The Jakarta Post
More than 45 million Indonesians students are holed up at home for the rest of the academic year, as schools close to curb the spread of the COVID-19 disease.
Much like the rest of the world, these children face some of the longest no-school days in history, without much certainty of when it all will end.
Some schools in big cities are blessed with better access to technology, allowing them to shift to doing schoolwork online during the quarantine. But most students, especially those who live in rural areas or come from low-income families, are stuck in limbo; some struggle with slow internet, while others can’t even afford it.
But a new educational program airing on public broadcaster TVRI might provide a good opportunity for more students across the archipelago to do their schoolwork from home.
On Thursday morning at around 7:30 a.m., cousins Bagus, 8, and Nail, 11, are already glued to the television set in their room in Cipete, South Jakarta, while devouring a bowl of warm chicken porridge for breakfast. It has been around a month since their school has closed down, but these days, they still have a reason to wake up early.
That morning, they showered early and got ready to study.
While their mothers, who work as housemaids, had already gone to do morning chores at their employers’ house, the two children were settled in front of the TV with books and pencils in hand.
TVRI was on.
Bagus shifted closer to the TV when the program Belajar dari Rumah (Study From Home) started airing at 8.30 a.m. Pak Ridwan, a teacher for grades 1 and 3 who instructed them that day, popped up on-screen wearing traditional Betawi clothes.
He said it was math class that day. Soon, colorful triangular animations began outlining real-life objects on the screen.
Bagus correctly guessed several names of objects that Pak Ridwan pointed at enthusiastically.
“It’s fun! I like studying from TVRI. And there are cartoons, too,” he told The Jakarta Post on Thursday.
Before Belajar dari Rumah aired, Bagus’ teachers at school would send schoolwork over through his mother’s WhatsApp chats and ask him to snap pictures of the finished task to send back. Once in a while, they would have video conferences with other classmates and teachers.
The program had brought some much-needed color into the monotony of their quarantine study routine.
“After I finish watching, the program gives us tasks. I will finish it right away and send it to my teacher,” Bagus said. The teacher will then check his work and they will discuss it via WhatsApp.
The Belajar dari Rumah program, which began airing on Mondays to give students a change of pace during the COVID-19 quarantine, is the brainchild of the Education and Culture Ministry and is welcomed by many parents and children alike.
The program features 30-minute blocks on a certain school lesson for different levels of instruction, beginning at 8 a.m. and finishing at 11 a.m. from Monday to Friday.
It covers six groups of instructional levels: kindergarten, grades 1-3, grades 4-6, junior high school, senior high school and a program for parents and teachers.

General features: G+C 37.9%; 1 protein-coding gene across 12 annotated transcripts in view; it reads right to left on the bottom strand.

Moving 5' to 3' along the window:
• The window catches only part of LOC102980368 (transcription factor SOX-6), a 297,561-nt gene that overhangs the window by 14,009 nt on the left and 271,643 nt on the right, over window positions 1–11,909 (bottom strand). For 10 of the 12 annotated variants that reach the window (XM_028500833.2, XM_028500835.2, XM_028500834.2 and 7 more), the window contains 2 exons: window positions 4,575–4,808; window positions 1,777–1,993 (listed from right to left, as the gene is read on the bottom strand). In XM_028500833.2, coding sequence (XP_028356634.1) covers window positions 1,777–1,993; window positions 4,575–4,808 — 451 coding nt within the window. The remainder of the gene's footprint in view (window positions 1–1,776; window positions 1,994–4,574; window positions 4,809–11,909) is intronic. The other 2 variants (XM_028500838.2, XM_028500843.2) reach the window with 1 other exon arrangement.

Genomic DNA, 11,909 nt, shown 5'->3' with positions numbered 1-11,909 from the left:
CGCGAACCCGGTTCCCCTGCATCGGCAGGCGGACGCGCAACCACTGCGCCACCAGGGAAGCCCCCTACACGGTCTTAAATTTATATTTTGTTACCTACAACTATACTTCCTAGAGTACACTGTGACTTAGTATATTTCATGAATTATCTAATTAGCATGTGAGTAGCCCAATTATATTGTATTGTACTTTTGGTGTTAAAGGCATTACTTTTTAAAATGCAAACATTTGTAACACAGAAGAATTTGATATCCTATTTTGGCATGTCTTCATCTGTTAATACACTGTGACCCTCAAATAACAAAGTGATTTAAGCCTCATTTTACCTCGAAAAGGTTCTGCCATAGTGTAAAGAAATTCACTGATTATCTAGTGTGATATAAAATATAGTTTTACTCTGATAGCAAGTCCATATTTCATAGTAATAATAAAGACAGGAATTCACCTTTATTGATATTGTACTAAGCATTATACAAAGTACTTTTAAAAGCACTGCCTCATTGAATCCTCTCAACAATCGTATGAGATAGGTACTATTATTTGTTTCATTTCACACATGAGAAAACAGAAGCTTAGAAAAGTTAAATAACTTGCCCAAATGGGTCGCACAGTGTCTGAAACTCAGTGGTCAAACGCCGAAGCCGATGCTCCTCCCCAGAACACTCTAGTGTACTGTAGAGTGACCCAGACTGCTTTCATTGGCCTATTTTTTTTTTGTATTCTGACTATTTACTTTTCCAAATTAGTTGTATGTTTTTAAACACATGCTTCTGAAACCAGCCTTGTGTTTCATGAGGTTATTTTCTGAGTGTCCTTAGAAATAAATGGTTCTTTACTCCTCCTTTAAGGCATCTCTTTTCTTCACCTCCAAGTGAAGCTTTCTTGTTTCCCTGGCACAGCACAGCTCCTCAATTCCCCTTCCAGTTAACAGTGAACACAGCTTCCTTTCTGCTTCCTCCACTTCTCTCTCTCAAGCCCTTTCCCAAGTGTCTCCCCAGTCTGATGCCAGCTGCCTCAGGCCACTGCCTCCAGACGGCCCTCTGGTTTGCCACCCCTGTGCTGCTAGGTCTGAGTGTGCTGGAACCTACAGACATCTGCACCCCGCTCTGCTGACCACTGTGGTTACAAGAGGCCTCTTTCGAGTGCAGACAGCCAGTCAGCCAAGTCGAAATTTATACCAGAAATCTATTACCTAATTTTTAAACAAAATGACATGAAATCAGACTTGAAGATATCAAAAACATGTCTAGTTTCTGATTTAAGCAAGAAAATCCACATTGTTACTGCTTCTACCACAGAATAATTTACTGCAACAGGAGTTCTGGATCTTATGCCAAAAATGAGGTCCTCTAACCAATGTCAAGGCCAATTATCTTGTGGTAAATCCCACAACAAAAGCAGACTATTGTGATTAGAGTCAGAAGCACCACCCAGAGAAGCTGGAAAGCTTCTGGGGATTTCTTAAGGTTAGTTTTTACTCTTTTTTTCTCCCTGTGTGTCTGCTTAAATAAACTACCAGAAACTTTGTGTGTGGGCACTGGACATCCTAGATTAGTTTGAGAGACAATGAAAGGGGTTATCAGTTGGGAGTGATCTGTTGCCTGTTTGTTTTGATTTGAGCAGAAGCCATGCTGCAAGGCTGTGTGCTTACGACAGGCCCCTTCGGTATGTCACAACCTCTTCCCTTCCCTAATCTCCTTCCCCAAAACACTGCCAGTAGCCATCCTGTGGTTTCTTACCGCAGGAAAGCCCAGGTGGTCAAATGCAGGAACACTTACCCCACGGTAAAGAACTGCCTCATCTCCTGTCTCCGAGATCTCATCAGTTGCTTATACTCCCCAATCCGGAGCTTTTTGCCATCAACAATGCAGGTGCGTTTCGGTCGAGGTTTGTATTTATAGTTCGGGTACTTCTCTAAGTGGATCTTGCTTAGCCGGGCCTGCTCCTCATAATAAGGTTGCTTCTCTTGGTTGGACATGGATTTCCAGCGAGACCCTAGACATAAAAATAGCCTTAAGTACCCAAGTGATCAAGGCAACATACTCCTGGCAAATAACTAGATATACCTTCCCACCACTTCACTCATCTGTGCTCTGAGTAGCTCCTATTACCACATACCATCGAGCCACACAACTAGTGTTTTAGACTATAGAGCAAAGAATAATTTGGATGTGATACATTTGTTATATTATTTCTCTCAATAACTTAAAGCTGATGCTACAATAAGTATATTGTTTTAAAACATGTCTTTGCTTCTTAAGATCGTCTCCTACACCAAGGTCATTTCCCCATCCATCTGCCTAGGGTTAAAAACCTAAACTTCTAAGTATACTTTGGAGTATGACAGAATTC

Felicia Lia Oktora, 42, a mother of two from Serpong, South Tangerang, Banten, said her children were also excited about the program. It was the first time they had watched TVRI, having mostly relied on western TV or DVDs for learning activities at home.
“They miss school, their friends and teachers [...] but they are really excited about studying from home because they can wear their everyday clothes and watch while enjoying breakfast,” Lia told the Post on Thursday.
She hopes it will continue beyond the pandemic.
The ministry recently announced that the program would air for three months until July.
“Belajar dari Rumah is an effort [...] to provide education for all during these COVID-19 emergency days,” Education Minister Nadiem Makarim said recently.
However, some regions were still unaware that such programs were airing. Cicilia Mamman, a senior high school teacher from Nabire, Papua, said she did not get any information from the local education agency.
“We are still struggling to study every day because we generally still use WhatsApp groups and we cannot track all of our students as some of them don’t have smartphones,” she said.
“We also can’t do any video-conferencing because of the poor internet reception here.”
TVRI acting president director Supriyono said the broadcaster made sure the program aired on 29 local TVRI stations across the country.
With the largest coverage nationally, the station can reach more than 78 percent of the Indonesian population — three times higher than any private TV channels.
"This is the time for us to once again become the public’s television station, serving students in this emergency situation. Not every household has money or the conditions to provide a stable internet connection," he told the Post on Thursday.
A study from the Indonesian Internet Providers Association shows that 64.8 percent of the total population of 264 million Indonesians were connected to the internet in 2018.
The Indonesian Teacher Unions Federation (FSGI) applauded the government’s decision to launch the educational TV program. FSGI deputy secretary-general Satriwan Salim said it would hopefully help students in remote areas that have difficulty with distance learning.
“But we have to remember this is only a supplementary material; this is not the main source of learning for students. Teachers must also prepare various materials for students […] Don't make too many assignments that end up weighing on them,” he said.